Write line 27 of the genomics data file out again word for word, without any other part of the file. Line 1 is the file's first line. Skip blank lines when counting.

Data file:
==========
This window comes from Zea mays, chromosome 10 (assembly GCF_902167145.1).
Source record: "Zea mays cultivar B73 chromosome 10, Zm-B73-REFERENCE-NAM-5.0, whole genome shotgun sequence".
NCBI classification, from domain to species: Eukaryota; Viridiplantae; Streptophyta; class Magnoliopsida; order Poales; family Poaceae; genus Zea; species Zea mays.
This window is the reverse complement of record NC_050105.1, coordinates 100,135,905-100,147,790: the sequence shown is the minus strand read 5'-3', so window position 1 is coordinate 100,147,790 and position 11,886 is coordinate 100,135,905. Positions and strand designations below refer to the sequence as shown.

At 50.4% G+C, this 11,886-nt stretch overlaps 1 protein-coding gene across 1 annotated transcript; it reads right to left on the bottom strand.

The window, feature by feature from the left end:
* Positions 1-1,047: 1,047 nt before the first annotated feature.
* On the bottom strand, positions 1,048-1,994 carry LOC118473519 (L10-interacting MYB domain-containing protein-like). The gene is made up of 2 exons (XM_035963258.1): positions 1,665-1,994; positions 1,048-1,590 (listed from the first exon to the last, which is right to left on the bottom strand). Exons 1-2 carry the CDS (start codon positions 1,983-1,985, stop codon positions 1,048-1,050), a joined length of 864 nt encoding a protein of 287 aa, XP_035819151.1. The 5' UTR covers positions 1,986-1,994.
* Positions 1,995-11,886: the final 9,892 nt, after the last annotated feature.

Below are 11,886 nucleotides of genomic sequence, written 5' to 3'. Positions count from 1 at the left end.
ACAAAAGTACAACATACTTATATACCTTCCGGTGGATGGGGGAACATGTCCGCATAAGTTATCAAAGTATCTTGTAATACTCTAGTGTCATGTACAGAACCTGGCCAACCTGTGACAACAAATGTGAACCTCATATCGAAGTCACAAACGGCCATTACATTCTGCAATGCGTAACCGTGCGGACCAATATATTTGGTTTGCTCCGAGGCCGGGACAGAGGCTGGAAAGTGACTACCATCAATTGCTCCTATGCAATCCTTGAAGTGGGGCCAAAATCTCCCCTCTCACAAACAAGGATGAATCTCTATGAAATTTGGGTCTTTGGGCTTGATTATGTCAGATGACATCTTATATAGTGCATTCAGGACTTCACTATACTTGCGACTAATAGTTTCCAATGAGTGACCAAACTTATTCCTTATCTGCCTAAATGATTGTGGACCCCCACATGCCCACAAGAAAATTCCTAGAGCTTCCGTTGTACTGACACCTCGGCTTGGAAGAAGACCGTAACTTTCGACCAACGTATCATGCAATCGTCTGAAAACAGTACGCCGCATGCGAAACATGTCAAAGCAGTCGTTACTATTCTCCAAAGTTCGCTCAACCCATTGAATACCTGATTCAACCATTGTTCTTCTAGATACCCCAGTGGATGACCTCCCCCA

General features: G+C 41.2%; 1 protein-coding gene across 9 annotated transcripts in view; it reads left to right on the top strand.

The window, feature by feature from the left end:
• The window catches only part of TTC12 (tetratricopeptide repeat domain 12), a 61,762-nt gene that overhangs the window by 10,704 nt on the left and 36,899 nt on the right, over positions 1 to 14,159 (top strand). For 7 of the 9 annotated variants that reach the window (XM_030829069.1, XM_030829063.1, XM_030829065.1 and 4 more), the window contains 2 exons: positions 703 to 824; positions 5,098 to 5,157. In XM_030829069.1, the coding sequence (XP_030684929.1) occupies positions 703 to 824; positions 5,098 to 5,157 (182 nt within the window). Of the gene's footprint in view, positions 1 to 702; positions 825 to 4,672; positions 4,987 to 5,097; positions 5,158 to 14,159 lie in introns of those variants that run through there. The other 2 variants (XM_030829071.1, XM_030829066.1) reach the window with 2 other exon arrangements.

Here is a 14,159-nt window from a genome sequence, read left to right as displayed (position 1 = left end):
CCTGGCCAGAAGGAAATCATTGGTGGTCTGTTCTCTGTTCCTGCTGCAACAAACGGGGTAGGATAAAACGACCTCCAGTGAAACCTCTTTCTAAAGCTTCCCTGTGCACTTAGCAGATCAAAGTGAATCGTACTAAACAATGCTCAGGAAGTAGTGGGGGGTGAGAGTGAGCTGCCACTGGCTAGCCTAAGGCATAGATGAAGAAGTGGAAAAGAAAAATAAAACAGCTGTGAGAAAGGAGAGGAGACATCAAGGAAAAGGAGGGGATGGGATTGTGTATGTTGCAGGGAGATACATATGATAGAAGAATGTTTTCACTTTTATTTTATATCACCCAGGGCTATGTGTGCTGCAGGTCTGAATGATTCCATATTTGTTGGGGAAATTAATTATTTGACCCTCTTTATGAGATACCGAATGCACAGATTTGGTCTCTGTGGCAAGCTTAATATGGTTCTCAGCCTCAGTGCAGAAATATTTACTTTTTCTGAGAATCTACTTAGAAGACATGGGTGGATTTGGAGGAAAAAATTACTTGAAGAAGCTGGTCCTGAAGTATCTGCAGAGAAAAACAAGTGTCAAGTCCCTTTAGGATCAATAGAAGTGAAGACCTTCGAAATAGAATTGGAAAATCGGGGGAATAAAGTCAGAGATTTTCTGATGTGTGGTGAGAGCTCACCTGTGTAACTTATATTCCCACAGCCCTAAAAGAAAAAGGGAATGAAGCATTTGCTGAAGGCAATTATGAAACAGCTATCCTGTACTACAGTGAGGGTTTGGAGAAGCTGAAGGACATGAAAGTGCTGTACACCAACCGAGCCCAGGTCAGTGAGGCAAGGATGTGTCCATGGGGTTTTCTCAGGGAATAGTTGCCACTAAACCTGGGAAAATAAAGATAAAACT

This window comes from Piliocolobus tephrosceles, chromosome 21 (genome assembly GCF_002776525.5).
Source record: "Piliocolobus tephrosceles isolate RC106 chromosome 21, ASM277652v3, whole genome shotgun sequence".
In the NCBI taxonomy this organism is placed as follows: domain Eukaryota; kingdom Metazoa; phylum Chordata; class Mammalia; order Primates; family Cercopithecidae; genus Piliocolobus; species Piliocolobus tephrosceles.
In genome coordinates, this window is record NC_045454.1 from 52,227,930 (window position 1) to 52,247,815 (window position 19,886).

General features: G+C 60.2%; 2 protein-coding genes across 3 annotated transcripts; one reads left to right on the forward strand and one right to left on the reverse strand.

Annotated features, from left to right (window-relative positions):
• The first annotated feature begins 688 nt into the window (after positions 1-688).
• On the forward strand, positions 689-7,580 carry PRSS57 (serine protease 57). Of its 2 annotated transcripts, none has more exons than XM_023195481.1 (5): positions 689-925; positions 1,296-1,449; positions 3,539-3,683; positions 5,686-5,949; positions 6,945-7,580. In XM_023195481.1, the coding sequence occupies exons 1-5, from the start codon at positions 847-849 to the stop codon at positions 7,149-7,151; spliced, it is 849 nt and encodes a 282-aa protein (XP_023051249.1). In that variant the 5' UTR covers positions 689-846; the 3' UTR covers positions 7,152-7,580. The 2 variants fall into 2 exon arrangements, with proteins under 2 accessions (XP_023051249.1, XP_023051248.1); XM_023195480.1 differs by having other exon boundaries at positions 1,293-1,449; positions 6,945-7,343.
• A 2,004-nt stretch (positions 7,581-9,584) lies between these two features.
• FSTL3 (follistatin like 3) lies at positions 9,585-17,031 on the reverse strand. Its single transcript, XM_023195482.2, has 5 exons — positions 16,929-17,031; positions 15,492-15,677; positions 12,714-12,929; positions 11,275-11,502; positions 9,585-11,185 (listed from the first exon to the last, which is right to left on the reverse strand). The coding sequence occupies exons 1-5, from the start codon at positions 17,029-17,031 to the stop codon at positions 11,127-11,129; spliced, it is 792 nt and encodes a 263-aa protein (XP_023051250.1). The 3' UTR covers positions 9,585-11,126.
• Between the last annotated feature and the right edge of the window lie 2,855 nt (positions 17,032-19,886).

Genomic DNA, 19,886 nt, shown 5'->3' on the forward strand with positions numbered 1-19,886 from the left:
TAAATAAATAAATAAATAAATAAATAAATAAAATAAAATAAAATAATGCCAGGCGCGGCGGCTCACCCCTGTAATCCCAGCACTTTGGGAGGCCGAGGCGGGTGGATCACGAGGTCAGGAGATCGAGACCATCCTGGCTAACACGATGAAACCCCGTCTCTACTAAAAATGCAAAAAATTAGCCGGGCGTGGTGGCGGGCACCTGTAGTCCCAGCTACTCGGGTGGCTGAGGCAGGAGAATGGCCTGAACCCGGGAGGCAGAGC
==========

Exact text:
• Between the last annotated feature and the right edge of the window lie 2,855 nt (positions 17,032-19,886).